I wrote three months ago that I viewed Alnylam Pharmaceuticals (NASDAQ: ALNY) stock as a pretty good pick — but with a couple of qualifications. First, I didn’t think that the biotech would generate returns in 2018 nearly as great as it did last year. Second, I thought that there were even better stocks to buy than Alnylam.
Since that article was published, Alnylam stock is down more than 15%. At least I was right about 2018 not being as good as 2017 and that there were better stocks to buy. With Alnylam significantly cheaper than it was earlier this year, has the investing case for the stock changed?
A different dynamic
I’ll be the first to admit that I didn’t see it coming. I’m referring to Pfizer’s (NYSE: PFE) surprisingly positive results from a phase 3 study evaluating tafamidis in treating transthyretin (TTR) cardiomyopathy, a rare condition associated with progressive heart failure. I like Pfizer and even own the big pharma stock, but tafamidis didn’t rank high on my list of reasons why.
Alnylam’s lead candidate is patisiran. The drug uses RNA interference (RNAi) to treat hereditary ATTR amyloidosis, which includes patients with cardiomyopathy symptoms. Alnylam hopes to obtain FDA approval for patisiran by early August 2018.
Like many, I expect patisiran will win FDA approval. Also like many, I thought that Ionis Pharmaceuticals’ inotersen would probably be the primary potential competition for patisiran. However, I viewed patisiran as the stronger product due to its efficacy and safety.
Now, though, it appears that Pfizer could present a real threat to both Alnylam and Ionis. Tafamidis is a capsule, which should give it an advantage over patisiran, which requires infusion every three weeks, and inotersen, which is an injection. Also, Pfizer has marketed tafamidis in Europe for several years as a treatment for TTR familial amyloid polyneuropathy (FAP), so the drug has an established safety track record that neither patisiran nor inotersen yet have.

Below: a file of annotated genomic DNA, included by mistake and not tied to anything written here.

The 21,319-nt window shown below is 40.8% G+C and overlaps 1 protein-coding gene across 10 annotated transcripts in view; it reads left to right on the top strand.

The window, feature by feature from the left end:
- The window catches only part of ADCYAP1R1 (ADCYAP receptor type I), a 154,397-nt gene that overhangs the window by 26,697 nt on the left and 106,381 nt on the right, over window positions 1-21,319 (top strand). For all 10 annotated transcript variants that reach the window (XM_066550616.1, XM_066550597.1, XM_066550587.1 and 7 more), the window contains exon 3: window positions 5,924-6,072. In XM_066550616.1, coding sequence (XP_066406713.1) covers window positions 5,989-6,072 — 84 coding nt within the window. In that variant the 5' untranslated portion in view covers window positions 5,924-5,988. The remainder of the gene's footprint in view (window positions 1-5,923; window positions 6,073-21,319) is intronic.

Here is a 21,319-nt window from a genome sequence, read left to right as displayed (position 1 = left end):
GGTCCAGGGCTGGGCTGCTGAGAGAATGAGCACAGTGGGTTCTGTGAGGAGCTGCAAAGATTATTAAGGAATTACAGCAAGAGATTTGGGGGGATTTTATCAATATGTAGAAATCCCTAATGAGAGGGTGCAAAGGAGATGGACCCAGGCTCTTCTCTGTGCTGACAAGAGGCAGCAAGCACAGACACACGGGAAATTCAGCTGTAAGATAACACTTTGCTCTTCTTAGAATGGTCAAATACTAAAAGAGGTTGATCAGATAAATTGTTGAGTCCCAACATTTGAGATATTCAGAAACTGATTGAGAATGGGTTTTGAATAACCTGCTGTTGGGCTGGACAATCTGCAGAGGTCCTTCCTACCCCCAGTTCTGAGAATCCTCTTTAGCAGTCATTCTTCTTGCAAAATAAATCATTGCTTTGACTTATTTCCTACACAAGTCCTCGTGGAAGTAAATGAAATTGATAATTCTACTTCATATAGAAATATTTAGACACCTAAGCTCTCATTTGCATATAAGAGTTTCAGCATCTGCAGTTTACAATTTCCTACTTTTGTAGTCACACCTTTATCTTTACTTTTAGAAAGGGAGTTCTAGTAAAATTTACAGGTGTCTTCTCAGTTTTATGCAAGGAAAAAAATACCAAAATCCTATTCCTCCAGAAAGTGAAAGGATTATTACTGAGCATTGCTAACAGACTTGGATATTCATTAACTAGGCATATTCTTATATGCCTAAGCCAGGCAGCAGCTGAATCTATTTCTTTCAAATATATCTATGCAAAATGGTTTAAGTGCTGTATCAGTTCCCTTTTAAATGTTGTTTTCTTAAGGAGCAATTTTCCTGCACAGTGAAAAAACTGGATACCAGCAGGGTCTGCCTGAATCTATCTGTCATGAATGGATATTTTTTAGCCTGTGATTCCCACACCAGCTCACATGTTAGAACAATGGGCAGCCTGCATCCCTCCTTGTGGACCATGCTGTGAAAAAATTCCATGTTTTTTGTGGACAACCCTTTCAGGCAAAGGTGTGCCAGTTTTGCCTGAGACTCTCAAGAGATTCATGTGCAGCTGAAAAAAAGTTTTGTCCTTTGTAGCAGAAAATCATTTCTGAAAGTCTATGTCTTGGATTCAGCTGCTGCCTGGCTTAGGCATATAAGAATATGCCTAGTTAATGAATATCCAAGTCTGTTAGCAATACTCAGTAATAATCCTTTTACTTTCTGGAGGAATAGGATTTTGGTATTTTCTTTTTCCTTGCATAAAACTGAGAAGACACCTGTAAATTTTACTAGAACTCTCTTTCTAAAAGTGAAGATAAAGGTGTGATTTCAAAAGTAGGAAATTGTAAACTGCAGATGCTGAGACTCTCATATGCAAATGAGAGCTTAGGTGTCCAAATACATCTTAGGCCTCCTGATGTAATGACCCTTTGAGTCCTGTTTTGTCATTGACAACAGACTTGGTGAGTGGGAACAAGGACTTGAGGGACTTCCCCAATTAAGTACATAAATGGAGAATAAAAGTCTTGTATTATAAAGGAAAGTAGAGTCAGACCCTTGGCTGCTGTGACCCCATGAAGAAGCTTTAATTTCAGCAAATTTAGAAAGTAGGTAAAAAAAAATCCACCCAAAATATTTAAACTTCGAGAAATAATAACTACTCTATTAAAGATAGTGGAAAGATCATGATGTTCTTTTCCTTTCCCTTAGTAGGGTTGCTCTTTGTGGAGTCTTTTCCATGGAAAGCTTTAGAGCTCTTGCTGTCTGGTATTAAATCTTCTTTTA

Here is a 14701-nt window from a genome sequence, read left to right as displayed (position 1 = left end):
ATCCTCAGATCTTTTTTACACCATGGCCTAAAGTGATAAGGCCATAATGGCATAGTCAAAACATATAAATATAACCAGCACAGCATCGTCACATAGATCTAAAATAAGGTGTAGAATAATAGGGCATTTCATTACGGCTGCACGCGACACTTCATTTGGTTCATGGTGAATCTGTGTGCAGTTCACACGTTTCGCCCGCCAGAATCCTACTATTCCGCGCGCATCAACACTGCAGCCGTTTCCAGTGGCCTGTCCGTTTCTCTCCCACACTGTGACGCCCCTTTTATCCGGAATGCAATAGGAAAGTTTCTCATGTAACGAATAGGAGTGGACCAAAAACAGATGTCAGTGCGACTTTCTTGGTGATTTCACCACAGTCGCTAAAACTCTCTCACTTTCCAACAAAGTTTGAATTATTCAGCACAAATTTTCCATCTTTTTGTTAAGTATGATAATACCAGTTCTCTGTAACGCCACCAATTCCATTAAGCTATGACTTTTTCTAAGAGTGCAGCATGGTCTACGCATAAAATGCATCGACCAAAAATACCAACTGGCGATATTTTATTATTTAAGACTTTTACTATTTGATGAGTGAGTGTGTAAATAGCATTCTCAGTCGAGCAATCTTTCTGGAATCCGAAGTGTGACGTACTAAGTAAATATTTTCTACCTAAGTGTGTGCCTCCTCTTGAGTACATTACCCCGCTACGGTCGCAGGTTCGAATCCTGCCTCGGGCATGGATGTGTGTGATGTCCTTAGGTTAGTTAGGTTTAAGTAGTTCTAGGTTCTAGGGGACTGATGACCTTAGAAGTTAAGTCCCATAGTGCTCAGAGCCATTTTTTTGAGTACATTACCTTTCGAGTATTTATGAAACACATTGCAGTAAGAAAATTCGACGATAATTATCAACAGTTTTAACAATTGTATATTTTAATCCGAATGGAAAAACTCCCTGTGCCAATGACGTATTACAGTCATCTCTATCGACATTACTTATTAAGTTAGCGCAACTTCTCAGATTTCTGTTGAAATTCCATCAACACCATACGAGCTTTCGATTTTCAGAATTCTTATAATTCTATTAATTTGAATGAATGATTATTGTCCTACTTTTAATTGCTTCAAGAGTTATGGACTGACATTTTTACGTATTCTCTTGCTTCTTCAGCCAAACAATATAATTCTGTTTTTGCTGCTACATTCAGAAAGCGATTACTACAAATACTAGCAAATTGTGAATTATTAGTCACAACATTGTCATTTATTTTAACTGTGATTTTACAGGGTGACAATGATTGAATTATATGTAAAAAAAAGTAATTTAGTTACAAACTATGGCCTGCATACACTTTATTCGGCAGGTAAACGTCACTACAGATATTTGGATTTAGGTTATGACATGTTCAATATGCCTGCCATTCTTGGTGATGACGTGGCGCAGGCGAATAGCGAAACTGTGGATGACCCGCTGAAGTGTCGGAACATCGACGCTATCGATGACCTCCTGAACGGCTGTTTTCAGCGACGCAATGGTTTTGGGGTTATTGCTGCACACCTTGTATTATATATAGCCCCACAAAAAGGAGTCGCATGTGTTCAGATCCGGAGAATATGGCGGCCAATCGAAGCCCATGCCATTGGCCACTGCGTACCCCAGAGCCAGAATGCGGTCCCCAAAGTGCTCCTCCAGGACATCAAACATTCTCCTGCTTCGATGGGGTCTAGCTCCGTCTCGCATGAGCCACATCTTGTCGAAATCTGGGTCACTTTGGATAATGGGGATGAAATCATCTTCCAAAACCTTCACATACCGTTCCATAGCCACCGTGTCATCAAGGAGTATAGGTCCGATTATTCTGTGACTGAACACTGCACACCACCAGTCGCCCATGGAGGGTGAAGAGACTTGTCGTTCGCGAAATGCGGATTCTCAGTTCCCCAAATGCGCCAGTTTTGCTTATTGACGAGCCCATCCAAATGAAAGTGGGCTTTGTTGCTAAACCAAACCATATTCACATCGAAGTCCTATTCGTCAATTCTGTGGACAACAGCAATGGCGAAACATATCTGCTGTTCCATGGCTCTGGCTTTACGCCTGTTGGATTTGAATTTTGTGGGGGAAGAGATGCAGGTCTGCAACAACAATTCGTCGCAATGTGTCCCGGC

Pfizer’s clinical win means there is a different dynamic for Alnylam than just a few months ago. However, I still think that patisiran will be successful, although peak sales could be lower than the $1.5 billion projected by some analysts.
Looking beyond patisiran
Nothing has shaken up the landscape for the other candidates in Alnylam’s pipeline. The biotech is evaluating givosiran in a phase 3 study for treating rare liver disease acute hepatic porphyrias (AHPs). Topline interim results from this study are expected to be announced in September. Assuming all goes well with this study, Alnylam expects to submit for FDA approval of the drug by late 2018.
Alnylam’s partner, Sanofi (NYSE: SNY), is taking the lead on a phase 3 study of another experimental RNAi therapeutic, fitusiran, in treating hemophilia A and B. Sanofi now has global rights to the drug as a result of a restructuring of the two companies’ rare disease collaboration agreement signed in 2014. Alnylam stands to receive royalties between 15% and 30% of any future sales for fitusiran.
Another of Alnylam’s partners, The Medicines Company (NASDAQ: MDCO), completed enrollment in phase 3 studies of inclisiran, an Alnylam-developed RNAi drug targeting treatment of hypercholesterolemia. If inclisiran ultimately wins approval, Alnylam will be eligible for milestone payments and royalties of up to 20% on all sales of the drug.
Alnylam will also soon have another late-stage pipeline candidate. The company plans to move forward with a phase 3 study of lumasiran in treating rare genetic disease primary hyperoxaluria type 1 (PH1) in mid-2018. Results from this study could be announced next year. Alnylam would probably be able to file for regulatory approval in early 2020 if lumasiran succeeds in the late-stage study.
To buy or not to buy?
Alnylam’s market cap is now around $10.3 billion. That’s still an optimistic valuation for a company that lost more than $140 million in the first quarter.
Is the stock a buy? I still think it is. The biotech could benefit from a couple of catalysts over the next few months: FDA approval of patisiran and positive clinical results for givosiran.
But I still have the same qualifications in viewing Alnylam as a buy. The stock isn’t likely to generate a huge return in 2018 and I continue to think that there are better stocks, including other biotechs, that have more room to run.